Not to mention if the wifi goes down , you have had it. If you have wifi speakers, that’s it. Nothing like a brick wall to force you to rethink your life once you get over the hissy fit. I had an old mobile computer trolley out in the garage. I had a Samsung tablet. I had a Netbook. I had to be able to do something. I cleaned up the trolley and got in into position. I connected an older Telefunken speaker off my sound system which was rarely used to my Samsung tablet. Good sound! No problems with wifi. I set up the Netbook and then found it couldn’t access the wifi. I used a wifi adapter and it now has a perfect signal. Bit silly, but never mind , it works. I moved my TV from the shelf to the trolley and the phone from the table to the trolley. I then went out to get a surge guard power board with USB charging to complete my little hub. That was not easy either!! What is the matter with shops? I ended up getting a great Belkin one which is a tribute to functional design. It is solid, has classic lines and looks really cool. I have since shifted my Netbook to the keyboard shelf on the trolley so it shuts away when not in use. It is all so tidy! All so functional. I can listen to music, watch videos, DVDs , television, I can stream radio, keep up with Twitter or Facebook. I can look up patterns and sewing things online. I am fully functional! I blogged before how I created a little recording studio which packs into a drawer. I have proven you don’t need a big space to be able to operate in a big way. Work and study spaces no longer need to be whole offices, whole desks, a certain type of desk or venue. We can now connect and work anywhere.

Sit properly!

sittingImage:  Canadian Centre for Occupational Health and Safety

I love occupational therapists. They say it so clearly. We are spending a lot of our day sitting with devices or walking along with our heads tilted down looking at devices. Not good. Change! The Canadian Centre for Occupational Health and Safety spells it out simply and well. The explanations are effective and that is what is important. I have actually seen students move their iPads under their desks and then rest their forehead on the desk to work with the iPad in their hands. They are always surprised when I ask them to please sit up and put the iPad at an angle on the desk. I am thinking they may just need different places to rest their iPad so that standing desks, small  desktop spaces and regular desks should all be part of a classroom. I got this information via The Ergonomic Times. We are using devices all the time now. We need to look after our bodies and  posture.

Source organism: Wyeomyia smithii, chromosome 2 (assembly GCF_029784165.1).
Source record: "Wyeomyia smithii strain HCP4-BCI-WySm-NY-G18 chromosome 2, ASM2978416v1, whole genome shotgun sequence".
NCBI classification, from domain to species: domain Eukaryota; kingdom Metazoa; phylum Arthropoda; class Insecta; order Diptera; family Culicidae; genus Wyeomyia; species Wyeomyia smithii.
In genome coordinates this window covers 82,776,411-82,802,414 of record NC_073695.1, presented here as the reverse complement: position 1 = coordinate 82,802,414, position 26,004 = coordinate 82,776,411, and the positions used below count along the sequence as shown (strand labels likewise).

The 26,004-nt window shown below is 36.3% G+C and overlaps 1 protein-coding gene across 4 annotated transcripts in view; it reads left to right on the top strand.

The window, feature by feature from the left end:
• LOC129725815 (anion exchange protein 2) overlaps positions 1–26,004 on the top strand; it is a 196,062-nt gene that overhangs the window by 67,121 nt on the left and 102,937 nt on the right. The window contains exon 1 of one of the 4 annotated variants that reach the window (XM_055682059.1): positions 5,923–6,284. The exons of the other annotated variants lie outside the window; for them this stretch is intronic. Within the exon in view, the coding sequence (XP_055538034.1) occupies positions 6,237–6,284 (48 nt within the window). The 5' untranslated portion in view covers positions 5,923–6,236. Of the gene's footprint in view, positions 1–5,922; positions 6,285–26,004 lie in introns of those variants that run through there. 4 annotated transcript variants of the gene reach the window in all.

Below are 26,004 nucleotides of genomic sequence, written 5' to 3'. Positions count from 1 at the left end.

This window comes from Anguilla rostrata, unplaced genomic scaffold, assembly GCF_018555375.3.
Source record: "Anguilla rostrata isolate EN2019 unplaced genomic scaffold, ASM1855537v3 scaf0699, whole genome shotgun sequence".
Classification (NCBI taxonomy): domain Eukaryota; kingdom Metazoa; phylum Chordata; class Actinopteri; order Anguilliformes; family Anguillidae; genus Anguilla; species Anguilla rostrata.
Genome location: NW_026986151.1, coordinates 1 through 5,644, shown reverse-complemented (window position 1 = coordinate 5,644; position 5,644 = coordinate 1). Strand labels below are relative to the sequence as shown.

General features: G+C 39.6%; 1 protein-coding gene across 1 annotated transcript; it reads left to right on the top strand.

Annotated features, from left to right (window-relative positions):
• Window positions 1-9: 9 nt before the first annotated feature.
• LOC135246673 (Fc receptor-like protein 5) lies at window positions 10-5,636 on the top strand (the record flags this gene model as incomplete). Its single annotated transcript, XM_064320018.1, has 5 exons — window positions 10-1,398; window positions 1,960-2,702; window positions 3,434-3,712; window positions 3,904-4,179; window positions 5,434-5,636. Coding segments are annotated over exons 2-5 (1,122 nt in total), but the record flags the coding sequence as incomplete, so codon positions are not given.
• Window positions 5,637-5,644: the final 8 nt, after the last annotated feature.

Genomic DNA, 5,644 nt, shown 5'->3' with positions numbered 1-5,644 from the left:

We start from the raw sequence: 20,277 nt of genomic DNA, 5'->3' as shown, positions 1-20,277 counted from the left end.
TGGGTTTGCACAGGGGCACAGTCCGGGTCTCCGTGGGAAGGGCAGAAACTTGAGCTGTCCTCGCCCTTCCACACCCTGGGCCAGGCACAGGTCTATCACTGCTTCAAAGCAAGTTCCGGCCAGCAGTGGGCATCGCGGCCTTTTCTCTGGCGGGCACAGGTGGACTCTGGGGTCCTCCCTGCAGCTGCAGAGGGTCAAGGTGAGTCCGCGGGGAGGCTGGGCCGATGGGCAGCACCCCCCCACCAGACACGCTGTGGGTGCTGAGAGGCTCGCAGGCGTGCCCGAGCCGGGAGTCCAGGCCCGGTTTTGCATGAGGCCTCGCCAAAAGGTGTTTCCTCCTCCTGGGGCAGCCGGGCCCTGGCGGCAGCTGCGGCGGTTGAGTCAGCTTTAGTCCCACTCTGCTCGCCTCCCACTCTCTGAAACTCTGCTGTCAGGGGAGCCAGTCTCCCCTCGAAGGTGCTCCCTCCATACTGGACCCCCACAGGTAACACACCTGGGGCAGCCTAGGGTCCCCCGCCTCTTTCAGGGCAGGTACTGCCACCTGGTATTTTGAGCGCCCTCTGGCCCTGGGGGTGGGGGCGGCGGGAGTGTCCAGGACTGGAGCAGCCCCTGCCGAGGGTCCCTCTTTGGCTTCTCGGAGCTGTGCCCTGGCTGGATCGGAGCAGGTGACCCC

Shove them in a room

Learning hub

Shove them in a room and let them learn

Offer teachers a meeting and they will invariably spray grapefruit juice over you and say they have better things to do with their time and lessons to prepare. Give teachers training , though, and that training will go to work in a thousand ways. In my post about managing technology I explained how important it was to ensure teachers felt competent and the difference that makes in classroom practice and beyond. I also mentioned in that post that our office has naturally become an ICT learning hub just because it has a good mix of teachers in terms of experience, interests and culture. Recess time can be like that, too. I remember one recess where we were all discussing what we did with our iPads and the relative merits of the large iPad versus the mini one. It was  amazing how differently we all used our iPads. It was an informative, lively discussion. One of the strengths of teachers is they are gregarious by nature. They are always reluctant meeting attenders but put them in a room together and they will find things to talk about and they will discover new things for learning. That leads me to the belief that one of the effective ways of enabling teachers with technology is to shove them in a room for a designated amount of time and give them a technology topic. I’d say an hour at the least with an option to extend to 2 hours. Ask them to get their phones out and share what they do with them. Ask them to share the best thing they have done with technology. Shove them in a room with iPads and ensure some of them are good at this and let them discover what can be done. Let them explore whiteboard use and FLEXIBILITY. Let them share the best software they know or the best apps. The group has to have some who are good at something and then you just let teachers explore.They might spend the whole time on the one area but they would probably naturally extend it into other things. It’s called learning. This week in the office we have been looking at software and how we use it. We didn’t set a topic . It just happened that way. Once you share all that discovery back into your main group then it will be that much stronger and more competent. That same practice can then be translated into classroom technology practice. Teachers are good like that. They will learn something for themselves and then automatically convert it into viable, multi-faceted classroom delivery.

Josefine Grimm-Blenk